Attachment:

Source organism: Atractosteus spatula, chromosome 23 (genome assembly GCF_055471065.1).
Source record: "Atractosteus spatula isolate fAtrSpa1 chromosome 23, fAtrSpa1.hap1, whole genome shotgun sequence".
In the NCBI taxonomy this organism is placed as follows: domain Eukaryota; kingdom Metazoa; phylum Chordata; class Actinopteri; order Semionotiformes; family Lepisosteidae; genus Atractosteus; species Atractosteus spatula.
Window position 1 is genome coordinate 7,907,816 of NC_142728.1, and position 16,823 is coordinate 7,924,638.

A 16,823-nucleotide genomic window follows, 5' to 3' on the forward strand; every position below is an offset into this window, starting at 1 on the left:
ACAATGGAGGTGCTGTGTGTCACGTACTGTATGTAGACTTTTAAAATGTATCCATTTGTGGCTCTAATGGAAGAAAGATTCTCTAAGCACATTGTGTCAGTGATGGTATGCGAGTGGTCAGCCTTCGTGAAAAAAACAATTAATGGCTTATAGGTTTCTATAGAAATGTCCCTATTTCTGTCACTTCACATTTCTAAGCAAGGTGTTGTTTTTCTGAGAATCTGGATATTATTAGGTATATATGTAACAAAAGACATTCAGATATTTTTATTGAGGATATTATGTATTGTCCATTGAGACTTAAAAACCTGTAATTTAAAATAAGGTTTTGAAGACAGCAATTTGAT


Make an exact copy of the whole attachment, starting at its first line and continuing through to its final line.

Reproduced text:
Source organism: Atractosteus spatula, chromosome 23 (genome assembly GCF_055471065.1).
Source record: "Atractosteus spatula isolate fAtrSpa1 chromosome 23, fAtrSpa1.hap1, whole genome shotgun sequence".
In the NCBI taxonomy this organism is placed as follows: domain Eukaryota; kingdom Metazoa; phylum Chordata; class Actinopteri; order Semionotiformes; family Lepisosteidae; genus Atractosteus; species Atractosteus spatula.
Window position 1 is genome coordinate 7,907,816 of NC_142728.1, and position 16,823 is coordinate 7,924,638.

A 16,823-nucleotide genomic window follows, 5' to 3' on the forward strand; every position below is an offset into this window, starting at 1 on the left:
ACAATGGAGGTGCTGTGTGTCACGTACTGTATGTAGACTTTTAAAATGTATCCATTTGTGGCTCTAATGGAAGAAAGATTCTCTAAGCACATTGTGTCAGTGATGGTATGCGAGTGGTCAGCCTTCGTGAAAAAAACAATTAATGGCTTATAGGTTTCTATAGAAATGTCCCTATTTCTGTCACTTCACATTTCTAAGCAAGGTGTTGTTTTTCTGAGAATCTGGATATTATTAGGTATATATGTAACAAAAGACATTCAGATATTTTTATTGAGGATATTATGTATTGTCCATTGAGACTTAAAAACCTGTAATTTAAAATAAGGTTTTGAAGACAGCAATTTGAT